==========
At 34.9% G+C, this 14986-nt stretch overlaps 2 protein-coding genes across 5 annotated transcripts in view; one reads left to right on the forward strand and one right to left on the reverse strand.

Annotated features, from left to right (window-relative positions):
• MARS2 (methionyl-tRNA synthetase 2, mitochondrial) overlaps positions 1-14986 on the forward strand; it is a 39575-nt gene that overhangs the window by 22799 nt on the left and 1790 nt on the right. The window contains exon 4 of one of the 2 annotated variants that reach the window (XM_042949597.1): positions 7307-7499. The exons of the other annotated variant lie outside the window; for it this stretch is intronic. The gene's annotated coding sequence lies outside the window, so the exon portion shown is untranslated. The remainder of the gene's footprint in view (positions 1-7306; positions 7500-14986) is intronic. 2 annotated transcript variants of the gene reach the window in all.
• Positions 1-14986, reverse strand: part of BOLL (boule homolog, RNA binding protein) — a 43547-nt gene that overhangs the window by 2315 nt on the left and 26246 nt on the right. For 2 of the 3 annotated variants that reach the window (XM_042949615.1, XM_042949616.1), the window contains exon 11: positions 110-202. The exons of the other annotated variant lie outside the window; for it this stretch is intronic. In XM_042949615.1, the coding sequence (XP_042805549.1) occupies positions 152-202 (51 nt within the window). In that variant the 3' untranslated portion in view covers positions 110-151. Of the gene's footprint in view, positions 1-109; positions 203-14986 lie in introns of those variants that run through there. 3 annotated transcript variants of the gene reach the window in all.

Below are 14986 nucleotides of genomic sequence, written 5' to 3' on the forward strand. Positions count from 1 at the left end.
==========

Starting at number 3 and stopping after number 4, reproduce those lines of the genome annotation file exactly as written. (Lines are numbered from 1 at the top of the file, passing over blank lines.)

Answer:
• MARS2 (methionyl-tRNA synthetase 2, mitochondrial) overlaps positions 1-14986 on the forward strand; it is a 39575-nt gene that overhangs the window by 22799 nt on the left and 1790 nt on the right. The window contains exon 4 of one of the 2 annotated variants that reach the window (XM_042949597.1): positions 7307-7499. The exons of the other annotated variant lie outside the window; for it this stretch is intronic. The gene's annotated coding sequence lies outside the window, so the exon portion shown is untranslated. The remainder of the gene's footprint in view (positions 1-7306; positions 7500-14986) is intronic. 2 annotated transcript variants of the gene reach the window in all.
• Positions 1-14986, reverse strand: part of BOLL (boule homolog, RNA binding protein) — a 43547-nt gene that overhangs the window by 2315 nt on the left and 26246 nt on the right. For 2 of the 3 annotated variants that reach the window (XM_042949615.1, XM_042949616.1), the window contains exon 11: positions 110-202. The exons of the other annotated variant lie outside the window; for it this stretch is intronic. In XM_042949615.1, the coding sequence (XP_042805549.1) occupies positions 152-202 (51 nt within the window). In that variant the 3' untranslated portion in view covers positions 110-151. Of the gene's footprint in view, positions 1-109; positions 203-14986 lie in introns of those variants that run through there. 3 annotated transcript variants of the gene reach the window in all.